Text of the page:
A cashier counts Indian banknotes as customers wait in queues inside a bank in Chandigarh, India. Reuters
New Delhi: The Indian banking sector’s non-performing loan (NPL) ratio for the nine months to December 2018 fell to 10.8 per cent from 11.5 per cent at fiscal year end 2018, according to Fitch Ratings’ estimate.
Lower fresh slippages and better recoveries helped reduce absolute non-performing loans across several banks, the global financial research agency said.
Fitch Ratings, however, added that the provisioning pressures persisted with 14 out of 21 state-run banks reporting losses. Mid-sized or small state-run banks were the most affected as credit costs, despite some moderation, exceeded their weak income buffers.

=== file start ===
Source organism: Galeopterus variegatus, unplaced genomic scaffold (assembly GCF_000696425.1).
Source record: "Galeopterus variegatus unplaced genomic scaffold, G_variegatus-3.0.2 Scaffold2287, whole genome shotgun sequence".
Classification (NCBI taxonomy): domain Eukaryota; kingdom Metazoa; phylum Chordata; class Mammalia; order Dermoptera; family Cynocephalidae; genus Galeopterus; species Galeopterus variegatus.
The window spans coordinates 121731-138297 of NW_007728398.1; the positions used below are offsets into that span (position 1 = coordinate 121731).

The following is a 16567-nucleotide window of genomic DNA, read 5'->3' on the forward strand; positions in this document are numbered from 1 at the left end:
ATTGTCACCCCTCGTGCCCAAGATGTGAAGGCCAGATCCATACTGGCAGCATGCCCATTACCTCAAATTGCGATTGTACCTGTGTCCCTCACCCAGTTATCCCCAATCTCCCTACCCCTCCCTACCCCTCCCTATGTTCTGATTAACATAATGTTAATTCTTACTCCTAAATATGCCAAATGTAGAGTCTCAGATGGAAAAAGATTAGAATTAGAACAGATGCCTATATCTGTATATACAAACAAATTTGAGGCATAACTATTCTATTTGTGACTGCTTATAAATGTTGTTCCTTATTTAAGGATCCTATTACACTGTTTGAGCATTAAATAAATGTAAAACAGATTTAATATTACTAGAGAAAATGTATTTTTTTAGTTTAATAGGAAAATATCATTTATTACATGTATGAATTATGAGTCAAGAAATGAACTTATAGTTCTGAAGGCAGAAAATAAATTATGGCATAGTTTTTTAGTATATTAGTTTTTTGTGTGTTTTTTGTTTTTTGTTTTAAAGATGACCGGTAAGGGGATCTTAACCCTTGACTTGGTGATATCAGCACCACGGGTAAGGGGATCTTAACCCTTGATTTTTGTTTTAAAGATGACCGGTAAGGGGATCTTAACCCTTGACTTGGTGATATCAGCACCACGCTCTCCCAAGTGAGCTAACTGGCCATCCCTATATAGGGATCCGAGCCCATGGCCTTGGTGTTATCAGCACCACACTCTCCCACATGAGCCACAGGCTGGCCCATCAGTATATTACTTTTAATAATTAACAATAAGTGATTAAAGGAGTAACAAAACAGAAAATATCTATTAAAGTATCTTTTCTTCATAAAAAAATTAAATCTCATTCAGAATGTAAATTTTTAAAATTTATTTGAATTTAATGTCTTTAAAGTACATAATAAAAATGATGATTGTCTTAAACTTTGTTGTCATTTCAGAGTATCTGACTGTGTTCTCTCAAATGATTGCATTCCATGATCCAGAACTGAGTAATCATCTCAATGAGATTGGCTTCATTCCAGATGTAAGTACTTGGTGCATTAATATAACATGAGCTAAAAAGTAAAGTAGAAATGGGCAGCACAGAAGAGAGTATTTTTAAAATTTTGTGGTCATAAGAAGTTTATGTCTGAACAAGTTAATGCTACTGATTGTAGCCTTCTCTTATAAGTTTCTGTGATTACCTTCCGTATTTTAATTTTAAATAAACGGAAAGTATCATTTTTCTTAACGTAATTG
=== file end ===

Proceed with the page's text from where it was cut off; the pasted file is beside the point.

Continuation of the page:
“Complex legal proceedings have led to delays in the resolution of certain large NPLs among the system’s $150 billion in NPLs (FY18), stretching recoveries well beyond the stipulated timeframe of 270 days,” the agency said.
There has also been increasing pressure from farm loans due to a weak monsoon and loan waivers, and small and medium-sized enterprises (SMEs), it noted.
In January 2019, banks were allowed a one-time restructuring of SME loans under Rs 250 million. The government’s February 2019 announcement to inject another $7 billion into its banks by FY19 will help banks meet minimum capital norms.
But, Fitch said, it is unlikely to materially boost credit growth as banks still have to meet a 0.625 per cent capital conservation buffer in FY20 while negotiating more provisions.
“Fitch estimates that Indian banks will require an additional $23 billion by FY20 to sufficiently meet minimum Basel III capital standards, achieve 65 per cent NPL cover and pursue low double-digit loan growth,” it added.